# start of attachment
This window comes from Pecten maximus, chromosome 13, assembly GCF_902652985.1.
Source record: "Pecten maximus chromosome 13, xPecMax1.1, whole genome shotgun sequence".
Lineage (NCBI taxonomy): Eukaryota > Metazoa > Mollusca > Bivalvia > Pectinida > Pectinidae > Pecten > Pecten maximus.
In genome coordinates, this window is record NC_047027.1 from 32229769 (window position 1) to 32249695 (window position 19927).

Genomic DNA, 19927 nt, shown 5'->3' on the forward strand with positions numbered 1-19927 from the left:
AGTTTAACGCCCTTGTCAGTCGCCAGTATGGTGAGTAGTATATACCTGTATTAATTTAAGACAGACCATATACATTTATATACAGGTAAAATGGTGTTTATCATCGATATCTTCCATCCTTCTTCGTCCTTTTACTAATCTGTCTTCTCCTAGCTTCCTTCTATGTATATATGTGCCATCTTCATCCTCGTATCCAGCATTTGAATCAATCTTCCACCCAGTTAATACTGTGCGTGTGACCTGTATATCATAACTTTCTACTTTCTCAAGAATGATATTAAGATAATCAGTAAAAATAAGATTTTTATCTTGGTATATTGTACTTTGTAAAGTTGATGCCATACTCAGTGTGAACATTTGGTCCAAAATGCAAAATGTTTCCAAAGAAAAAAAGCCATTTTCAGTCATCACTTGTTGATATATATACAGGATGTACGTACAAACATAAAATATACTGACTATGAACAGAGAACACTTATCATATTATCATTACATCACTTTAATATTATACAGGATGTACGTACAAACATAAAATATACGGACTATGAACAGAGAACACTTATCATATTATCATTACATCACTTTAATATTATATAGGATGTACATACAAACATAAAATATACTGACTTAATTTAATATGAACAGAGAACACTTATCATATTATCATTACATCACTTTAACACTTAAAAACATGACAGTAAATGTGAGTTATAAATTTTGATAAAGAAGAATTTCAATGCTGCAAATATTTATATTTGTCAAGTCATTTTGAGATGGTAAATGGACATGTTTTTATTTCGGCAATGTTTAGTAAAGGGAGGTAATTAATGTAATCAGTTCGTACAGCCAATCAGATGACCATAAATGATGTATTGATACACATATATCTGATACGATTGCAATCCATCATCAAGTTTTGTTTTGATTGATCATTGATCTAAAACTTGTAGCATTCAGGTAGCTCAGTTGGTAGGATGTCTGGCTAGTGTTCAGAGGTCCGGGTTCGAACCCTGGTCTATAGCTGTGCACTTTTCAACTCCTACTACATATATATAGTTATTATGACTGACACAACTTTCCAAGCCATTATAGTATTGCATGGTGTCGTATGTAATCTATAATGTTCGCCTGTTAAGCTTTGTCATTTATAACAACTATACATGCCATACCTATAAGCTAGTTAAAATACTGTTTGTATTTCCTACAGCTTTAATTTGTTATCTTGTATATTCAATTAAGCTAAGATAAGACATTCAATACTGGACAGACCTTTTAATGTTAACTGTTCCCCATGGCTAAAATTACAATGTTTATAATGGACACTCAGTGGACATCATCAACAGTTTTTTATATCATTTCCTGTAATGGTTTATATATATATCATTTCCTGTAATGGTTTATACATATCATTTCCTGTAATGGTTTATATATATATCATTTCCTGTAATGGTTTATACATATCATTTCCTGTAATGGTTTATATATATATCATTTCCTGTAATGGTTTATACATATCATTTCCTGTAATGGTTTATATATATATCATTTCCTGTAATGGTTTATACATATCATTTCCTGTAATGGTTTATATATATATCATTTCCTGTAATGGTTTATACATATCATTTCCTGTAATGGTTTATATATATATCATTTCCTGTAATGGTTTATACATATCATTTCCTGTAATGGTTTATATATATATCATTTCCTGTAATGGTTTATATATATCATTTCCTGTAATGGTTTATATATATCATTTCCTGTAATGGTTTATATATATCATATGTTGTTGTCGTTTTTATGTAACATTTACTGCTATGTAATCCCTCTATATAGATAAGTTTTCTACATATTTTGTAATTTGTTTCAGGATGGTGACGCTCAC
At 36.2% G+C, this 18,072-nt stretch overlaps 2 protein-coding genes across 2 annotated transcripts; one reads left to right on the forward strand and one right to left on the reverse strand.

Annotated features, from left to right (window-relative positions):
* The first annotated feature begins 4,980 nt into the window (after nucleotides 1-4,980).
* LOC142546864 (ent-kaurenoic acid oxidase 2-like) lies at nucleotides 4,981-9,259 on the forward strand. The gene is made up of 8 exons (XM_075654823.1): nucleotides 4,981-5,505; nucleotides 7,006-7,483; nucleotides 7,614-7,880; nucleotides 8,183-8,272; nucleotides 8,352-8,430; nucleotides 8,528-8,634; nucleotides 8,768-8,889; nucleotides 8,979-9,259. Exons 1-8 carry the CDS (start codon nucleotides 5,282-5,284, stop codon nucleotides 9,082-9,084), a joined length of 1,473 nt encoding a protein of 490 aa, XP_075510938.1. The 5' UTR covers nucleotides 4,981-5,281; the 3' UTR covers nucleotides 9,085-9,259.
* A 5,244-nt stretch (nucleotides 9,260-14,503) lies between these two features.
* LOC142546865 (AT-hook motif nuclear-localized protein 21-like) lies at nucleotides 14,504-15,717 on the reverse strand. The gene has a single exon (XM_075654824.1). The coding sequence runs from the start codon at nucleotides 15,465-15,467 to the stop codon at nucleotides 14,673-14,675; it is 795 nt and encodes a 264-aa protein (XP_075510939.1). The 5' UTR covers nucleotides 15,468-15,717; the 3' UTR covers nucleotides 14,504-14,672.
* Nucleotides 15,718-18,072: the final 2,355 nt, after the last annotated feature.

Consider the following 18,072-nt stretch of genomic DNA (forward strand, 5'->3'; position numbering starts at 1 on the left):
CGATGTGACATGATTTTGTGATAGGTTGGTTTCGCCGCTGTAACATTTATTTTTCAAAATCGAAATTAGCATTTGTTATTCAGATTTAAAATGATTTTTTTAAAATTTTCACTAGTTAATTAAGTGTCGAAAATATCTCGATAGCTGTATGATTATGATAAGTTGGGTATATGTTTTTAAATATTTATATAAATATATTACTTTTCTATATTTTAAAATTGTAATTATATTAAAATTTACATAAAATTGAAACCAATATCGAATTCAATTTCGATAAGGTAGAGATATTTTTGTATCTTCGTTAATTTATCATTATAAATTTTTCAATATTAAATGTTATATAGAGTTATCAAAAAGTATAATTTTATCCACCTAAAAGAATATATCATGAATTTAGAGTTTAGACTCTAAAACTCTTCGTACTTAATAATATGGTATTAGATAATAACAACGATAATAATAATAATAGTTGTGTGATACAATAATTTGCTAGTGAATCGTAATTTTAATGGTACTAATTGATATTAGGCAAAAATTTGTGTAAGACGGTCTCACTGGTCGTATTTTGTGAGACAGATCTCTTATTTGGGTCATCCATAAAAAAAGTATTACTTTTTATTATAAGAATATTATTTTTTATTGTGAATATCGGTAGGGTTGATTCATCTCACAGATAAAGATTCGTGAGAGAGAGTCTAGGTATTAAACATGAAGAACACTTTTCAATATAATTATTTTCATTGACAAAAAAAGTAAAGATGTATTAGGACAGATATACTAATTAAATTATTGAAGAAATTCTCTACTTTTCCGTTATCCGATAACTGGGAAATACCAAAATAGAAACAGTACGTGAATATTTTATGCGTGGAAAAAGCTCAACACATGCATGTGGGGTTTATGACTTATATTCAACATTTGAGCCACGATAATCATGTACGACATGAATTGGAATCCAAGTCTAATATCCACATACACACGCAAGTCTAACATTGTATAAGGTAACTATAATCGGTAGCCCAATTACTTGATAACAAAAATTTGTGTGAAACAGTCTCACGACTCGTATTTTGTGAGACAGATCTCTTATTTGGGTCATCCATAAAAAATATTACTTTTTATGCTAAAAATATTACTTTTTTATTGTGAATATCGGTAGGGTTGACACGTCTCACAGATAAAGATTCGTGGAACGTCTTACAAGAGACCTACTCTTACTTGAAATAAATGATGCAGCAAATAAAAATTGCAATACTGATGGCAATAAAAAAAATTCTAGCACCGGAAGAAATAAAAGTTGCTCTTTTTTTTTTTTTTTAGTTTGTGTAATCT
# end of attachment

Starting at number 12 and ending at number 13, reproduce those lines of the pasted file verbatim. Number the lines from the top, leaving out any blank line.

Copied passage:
* LOC142546865 (AT-hook motif nuclear-localized protein 21-like) lies at nucleotides 14,504-15,717 on the reverse strand. The gene has a single exon (XM_075654824.1). The coding sequence runs from the start codon at nucleotides 15,465-15,467 to the stop codon at nucleotides 14,673-14,675; it is 795 nt and encodes a 264-aa protein (XP_075510939.1). The 5' UTR covers nucleotides 15,468-15,717; the 3' UTR covers nucleotides 14,504-14,672.
* Nucleotides 15,718-18,072: the final 2,355 nt, after the last annotated feature.